Johnathan Whetstine, PhD

Cancer Epigenetics Program Leader, Institute for Cancer Research, Fox Chase Cancer Center, Philadelphia, PA

My laboratory studies how the chromatin microenvironment regulates gene expression while maintaining a stable genome. We interrogate this relationship by studying the role of histone modifying enzymes in both human culture and model systems. We have initiated these types of studies by focusing on a specific class of chromatin regulators, JmjC-containing histone demethylases, that I discovered. Since this discovery, my laboratory has started screening both solid and hematopoietic cancer for genomic anomalies in this class of enzymes. We have uncovered the first enzyme (KDM4A- histone tri-demethylase) responsible for generating site-specific copy gain and are addressing the genomic features that are responsible for increasing the propensity of these regions to copy gain and rereplication during S phase. Additionally, we have begun examining KDM4A at the molecular, biochemical and in vivo level. We have established that KDM4A genetic variants and protein expression levels are important determinants in drug response. We are evaluating these aspects in tumors that have altered copy number and develop drug resistance. Our findings have prompted us to interrogate these same relationships with other chromatin/epigenetic modifiers (lysine methyltransferases and demethylases) and tumors drug response as well. Our discoveries have significant implications in understanding tumor copy number heterogeneity and drug response across cancers, especially in hematologic malignancies, lung, ovarian, renal and breast cancer. These studies have broad implications for cancer therapy and mechanisms of genome instability and drug resistance.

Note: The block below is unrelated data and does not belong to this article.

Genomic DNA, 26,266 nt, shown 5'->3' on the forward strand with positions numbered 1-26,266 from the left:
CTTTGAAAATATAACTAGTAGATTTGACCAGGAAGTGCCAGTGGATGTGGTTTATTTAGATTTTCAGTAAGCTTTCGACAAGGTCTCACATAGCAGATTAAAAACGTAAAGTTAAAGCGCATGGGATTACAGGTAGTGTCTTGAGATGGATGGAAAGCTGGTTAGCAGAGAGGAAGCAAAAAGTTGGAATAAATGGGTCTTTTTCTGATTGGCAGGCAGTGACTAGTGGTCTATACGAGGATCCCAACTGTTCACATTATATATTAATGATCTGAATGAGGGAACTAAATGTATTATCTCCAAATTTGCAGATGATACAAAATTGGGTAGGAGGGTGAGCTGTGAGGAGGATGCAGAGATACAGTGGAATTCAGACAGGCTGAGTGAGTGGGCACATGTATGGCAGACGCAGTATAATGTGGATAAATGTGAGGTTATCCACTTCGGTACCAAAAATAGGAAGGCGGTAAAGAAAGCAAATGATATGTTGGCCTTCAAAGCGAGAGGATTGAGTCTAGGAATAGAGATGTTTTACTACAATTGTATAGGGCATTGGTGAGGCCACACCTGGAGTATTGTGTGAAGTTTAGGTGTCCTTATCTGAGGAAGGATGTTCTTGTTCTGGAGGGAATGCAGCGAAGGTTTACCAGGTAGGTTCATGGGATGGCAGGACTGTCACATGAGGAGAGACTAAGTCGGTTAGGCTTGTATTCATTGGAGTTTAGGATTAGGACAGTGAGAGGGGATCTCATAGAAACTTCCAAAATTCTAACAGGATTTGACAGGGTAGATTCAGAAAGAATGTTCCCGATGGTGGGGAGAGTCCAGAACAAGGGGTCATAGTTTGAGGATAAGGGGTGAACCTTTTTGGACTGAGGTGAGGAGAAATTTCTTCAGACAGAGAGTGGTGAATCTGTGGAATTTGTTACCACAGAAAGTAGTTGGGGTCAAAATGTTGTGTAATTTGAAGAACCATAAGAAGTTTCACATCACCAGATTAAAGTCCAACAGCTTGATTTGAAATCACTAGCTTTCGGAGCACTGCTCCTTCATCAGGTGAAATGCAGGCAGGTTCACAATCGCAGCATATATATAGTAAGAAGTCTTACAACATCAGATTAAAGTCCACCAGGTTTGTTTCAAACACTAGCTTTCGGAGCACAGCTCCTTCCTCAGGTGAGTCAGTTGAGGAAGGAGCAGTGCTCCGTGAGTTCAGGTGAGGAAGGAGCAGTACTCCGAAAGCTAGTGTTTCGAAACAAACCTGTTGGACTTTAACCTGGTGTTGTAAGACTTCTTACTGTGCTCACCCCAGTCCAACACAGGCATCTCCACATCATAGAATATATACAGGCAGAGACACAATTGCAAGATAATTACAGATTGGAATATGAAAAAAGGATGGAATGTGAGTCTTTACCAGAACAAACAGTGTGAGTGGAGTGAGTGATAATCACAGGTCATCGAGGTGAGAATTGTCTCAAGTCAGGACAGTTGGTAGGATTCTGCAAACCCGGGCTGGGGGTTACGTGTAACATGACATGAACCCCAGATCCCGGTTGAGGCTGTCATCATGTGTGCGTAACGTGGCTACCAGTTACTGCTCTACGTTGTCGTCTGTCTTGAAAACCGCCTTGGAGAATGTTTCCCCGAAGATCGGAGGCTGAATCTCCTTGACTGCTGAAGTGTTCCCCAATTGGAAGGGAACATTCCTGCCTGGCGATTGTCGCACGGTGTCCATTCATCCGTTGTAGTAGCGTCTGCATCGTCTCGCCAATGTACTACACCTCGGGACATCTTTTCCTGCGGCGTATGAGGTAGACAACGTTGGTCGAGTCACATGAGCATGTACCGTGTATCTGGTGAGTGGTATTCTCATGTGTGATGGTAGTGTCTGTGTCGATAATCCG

Scroll to Top